How twin toddlers discovered their voices

Like most four-year-olds, Torri and Artha aren’t always eager to put on their shoes and jackets when their mom asks them to. The twin sisters stall and protest—if you’re a parent, you know the drill. But there is one thing that makes the girls switch to lightning speed. “If I tell them we’re going to see Tina, I can’t get them in the car fast enough,” says the girls’ mom, Pauline. “They’re her biggest fans.”

Tina is a child development consultant and program worker at the Macaulay Child Development Centre, a United Way agency in Toronto. The girls first started visiting the centre at 18 months when their pediatrician noticed they were having trouble communicating. “They spoke to each other in their own language, and I thought it was just ‘twin talk,’” says Pauline. “But I was told they had speech delays.” Their doctor also identified developmental delays in Torri and Artha’s social and motor skills, and recommended Pauline look into free programming at a local early-years centre. There, she’d be able to connect with other parents and help the twins socialize.

With few family members close by, Pauline, who had moved to Canada from the Philippines, couldn’t help but feel responsible for her daughters’ delays. “You worry that you’re not giving enough or you’re not teaching them enough; you’re not being a good mom to them,” she says. With nowhere else to turn, she visited Macaulay.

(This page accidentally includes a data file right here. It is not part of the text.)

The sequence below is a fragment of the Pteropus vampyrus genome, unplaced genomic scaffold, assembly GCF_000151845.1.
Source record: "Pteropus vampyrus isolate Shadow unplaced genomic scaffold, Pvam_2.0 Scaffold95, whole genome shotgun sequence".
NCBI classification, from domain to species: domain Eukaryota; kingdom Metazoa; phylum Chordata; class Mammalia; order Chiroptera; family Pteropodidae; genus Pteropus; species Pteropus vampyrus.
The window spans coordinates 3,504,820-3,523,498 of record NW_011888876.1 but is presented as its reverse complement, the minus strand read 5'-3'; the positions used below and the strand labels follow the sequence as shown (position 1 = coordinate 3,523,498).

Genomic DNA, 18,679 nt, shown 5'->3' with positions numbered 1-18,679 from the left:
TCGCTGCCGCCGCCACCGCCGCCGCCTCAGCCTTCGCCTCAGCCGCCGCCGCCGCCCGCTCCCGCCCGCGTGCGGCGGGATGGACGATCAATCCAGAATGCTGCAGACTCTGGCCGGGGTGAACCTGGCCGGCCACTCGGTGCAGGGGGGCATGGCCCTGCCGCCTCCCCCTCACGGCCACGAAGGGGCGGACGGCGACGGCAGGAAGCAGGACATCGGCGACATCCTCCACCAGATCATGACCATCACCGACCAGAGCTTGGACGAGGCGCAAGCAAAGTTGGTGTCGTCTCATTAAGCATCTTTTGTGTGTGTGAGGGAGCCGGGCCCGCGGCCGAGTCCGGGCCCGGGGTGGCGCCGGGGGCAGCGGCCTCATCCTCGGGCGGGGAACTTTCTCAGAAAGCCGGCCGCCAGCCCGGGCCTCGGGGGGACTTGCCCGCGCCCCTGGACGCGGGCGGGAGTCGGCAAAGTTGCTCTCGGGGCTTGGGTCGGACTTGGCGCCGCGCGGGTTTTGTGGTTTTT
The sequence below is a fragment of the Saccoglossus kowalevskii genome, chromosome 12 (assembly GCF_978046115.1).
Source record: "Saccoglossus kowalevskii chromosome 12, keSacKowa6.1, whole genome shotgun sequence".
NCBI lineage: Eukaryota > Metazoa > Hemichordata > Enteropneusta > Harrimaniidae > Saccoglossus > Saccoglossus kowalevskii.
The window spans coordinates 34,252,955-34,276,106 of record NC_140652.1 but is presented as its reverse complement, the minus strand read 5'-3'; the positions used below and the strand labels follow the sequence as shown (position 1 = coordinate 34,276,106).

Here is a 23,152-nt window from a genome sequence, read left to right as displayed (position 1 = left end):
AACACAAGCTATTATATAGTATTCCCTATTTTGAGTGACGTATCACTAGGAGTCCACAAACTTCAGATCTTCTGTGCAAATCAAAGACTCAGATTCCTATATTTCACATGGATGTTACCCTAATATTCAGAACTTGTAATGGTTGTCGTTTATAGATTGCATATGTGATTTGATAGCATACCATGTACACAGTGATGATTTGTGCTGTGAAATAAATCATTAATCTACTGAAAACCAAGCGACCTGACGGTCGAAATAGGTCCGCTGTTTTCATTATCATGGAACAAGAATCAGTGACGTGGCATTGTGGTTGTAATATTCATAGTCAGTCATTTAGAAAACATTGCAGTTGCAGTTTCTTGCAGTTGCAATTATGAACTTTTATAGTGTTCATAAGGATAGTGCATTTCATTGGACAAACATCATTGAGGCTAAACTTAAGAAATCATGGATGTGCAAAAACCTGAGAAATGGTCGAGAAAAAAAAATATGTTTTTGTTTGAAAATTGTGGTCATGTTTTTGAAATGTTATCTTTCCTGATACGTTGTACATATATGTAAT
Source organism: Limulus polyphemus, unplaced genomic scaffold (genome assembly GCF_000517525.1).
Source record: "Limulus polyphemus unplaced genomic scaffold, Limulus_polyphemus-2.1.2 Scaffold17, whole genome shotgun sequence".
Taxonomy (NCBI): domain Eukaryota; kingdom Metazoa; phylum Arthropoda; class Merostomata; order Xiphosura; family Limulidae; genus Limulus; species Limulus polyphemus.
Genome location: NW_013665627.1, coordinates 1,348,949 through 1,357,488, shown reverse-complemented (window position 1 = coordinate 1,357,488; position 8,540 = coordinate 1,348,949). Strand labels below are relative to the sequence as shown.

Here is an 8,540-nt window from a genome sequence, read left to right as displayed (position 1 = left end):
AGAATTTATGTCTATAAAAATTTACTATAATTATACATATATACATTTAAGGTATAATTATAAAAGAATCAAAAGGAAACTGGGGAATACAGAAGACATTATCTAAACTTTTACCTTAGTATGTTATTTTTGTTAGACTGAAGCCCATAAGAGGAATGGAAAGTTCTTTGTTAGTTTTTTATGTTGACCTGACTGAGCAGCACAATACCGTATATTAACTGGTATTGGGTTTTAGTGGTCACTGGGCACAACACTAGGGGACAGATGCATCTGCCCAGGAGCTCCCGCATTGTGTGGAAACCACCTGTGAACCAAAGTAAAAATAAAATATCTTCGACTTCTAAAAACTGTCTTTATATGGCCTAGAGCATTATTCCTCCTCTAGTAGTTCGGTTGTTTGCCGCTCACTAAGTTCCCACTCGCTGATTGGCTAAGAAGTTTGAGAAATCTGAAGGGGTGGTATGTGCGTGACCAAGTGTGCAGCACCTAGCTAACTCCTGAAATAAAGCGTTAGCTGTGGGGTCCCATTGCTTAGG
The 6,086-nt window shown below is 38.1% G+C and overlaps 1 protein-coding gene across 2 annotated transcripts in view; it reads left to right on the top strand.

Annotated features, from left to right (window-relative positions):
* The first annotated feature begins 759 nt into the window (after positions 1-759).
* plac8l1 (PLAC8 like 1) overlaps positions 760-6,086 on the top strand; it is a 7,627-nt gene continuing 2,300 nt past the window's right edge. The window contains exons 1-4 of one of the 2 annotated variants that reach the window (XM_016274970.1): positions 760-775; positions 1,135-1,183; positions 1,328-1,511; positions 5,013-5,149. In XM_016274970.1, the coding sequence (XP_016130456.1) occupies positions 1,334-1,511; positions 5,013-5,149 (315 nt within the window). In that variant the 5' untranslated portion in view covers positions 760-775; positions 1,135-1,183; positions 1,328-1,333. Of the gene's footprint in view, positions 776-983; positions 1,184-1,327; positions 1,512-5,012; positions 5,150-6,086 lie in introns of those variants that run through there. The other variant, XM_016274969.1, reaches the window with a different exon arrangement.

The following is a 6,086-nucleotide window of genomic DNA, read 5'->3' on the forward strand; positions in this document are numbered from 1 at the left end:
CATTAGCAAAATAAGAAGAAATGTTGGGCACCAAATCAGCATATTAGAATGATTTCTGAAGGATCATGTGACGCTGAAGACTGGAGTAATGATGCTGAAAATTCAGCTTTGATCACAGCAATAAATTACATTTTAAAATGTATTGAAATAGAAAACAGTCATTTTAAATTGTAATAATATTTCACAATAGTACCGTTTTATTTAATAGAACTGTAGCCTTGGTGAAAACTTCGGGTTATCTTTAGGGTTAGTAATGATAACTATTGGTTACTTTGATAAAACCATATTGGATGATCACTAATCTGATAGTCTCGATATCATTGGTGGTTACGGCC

There, the family met Tina, who helped Pauline get her daughters into a variety of extra support programs aimed at improving social skills, as well as speech and language development. She also connected them with an occupational therapist to boost the twins’ motor skills. With these tools in place, the girls began to thrive. Pauline will never forget the first time the twins said their first full sentences: “I was so happy, I started crying. It was a huge step. A full sentence—it was like winning an award.”

Both girls are now speaking, playing and socializing happily, and are ready to start kindergarten in the fall. Artha is even reading on her own, and her mom couldn’t be more proud.

“Without Tina and Macaulay, and without United Way’s funding, we wouldn’t have been able to access these important programs,” Pauline says. “I’m so thankful for that. I don’t know where we’d be today without this support.”

By supporting United Way agencies, you help parents like Pauline get the help their kids need.

 1 in 4 children face at least one developmental issue before entering Grade 1

With your help, we can help kids be all they can be by: 

  • Providing funding for the therapeutic counselling program at OSNS Child Development Centre
  • Supporting the Starbright outreach clinical counselling program
  • Supporting parents of young children with programs and referrals at the Central Okanagan Family Hub
  • Coordinating supports and services for children ages 0 to 6 through the Central Okanagan Early Years Partnership (formerly Success by 6 and CATCH Coalition).

Learn more about how we help kids reach their full potential.

Please give generously – donate to the United Way in your region: